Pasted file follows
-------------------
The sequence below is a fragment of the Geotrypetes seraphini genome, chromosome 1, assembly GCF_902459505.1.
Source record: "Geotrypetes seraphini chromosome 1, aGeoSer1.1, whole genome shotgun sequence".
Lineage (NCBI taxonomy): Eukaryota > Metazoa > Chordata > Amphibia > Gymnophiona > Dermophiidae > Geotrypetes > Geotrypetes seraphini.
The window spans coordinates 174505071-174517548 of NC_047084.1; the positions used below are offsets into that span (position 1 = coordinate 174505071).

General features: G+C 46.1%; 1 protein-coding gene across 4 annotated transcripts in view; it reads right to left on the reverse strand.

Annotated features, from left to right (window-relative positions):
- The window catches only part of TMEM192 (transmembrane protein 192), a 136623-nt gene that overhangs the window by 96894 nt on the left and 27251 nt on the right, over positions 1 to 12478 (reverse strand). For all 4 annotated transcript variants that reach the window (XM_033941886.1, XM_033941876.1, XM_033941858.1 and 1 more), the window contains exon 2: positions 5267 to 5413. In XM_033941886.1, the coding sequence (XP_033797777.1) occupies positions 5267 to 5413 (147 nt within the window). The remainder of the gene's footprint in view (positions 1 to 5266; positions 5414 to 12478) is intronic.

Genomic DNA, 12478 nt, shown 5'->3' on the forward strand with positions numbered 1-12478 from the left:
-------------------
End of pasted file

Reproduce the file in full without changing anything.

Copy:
The sequence below is a fragment of the Geotrypetes seraphini genome, chromosome 1, assembly GCF_902459505.1.
Source record: "Geotrypetes seraphini chromosome 1, aGeoSer1.1, whole genome shotgun sequence".
Lineage (NCBI taxonomy): Eukaryota > Metazoa > Chordata > Amphibia > Gymnophiona > Dermophiidae > Geotrypetes > Geotrypetes seraphini.
The window spans coordinates 174505071-174517548 of NC_047084.1; the positions used below are offsets into that span (position 1 = coordinate 174505071).

General features: G+C 46.1%; 1 protein-coding gene across 4 annotated transcripts in view; it reads right to left on the reverse strand.

Annotated features, from left to right (window-relative positions):
- The window catches only part of TMEM192 (transmembrane protein 192), a 136623-nt gene that overhangs the window by 96894 nt on the left and 27251 nt on the right, over positions 1 to 12478 (reverse strand). For all 4 annotated transcript variants that reach the window (XM_033941886.1, XM_033941876.1, XM_033941858.1 and 1 more), the window contains exon 2: positions 5267 to 5413. In XM_033941886.1, the coding sequence (XP_033797777.1) occupies positions 5267 to 5413 (147 nt within the window). The remainder of the gene's footprint in view (positions 1 to 5266; positions 5414 to 12478) is intronic.

Genomic DNA, 12478 nt, shown 5'->3' on the forward strand with positions numbered 1-12478 from the left: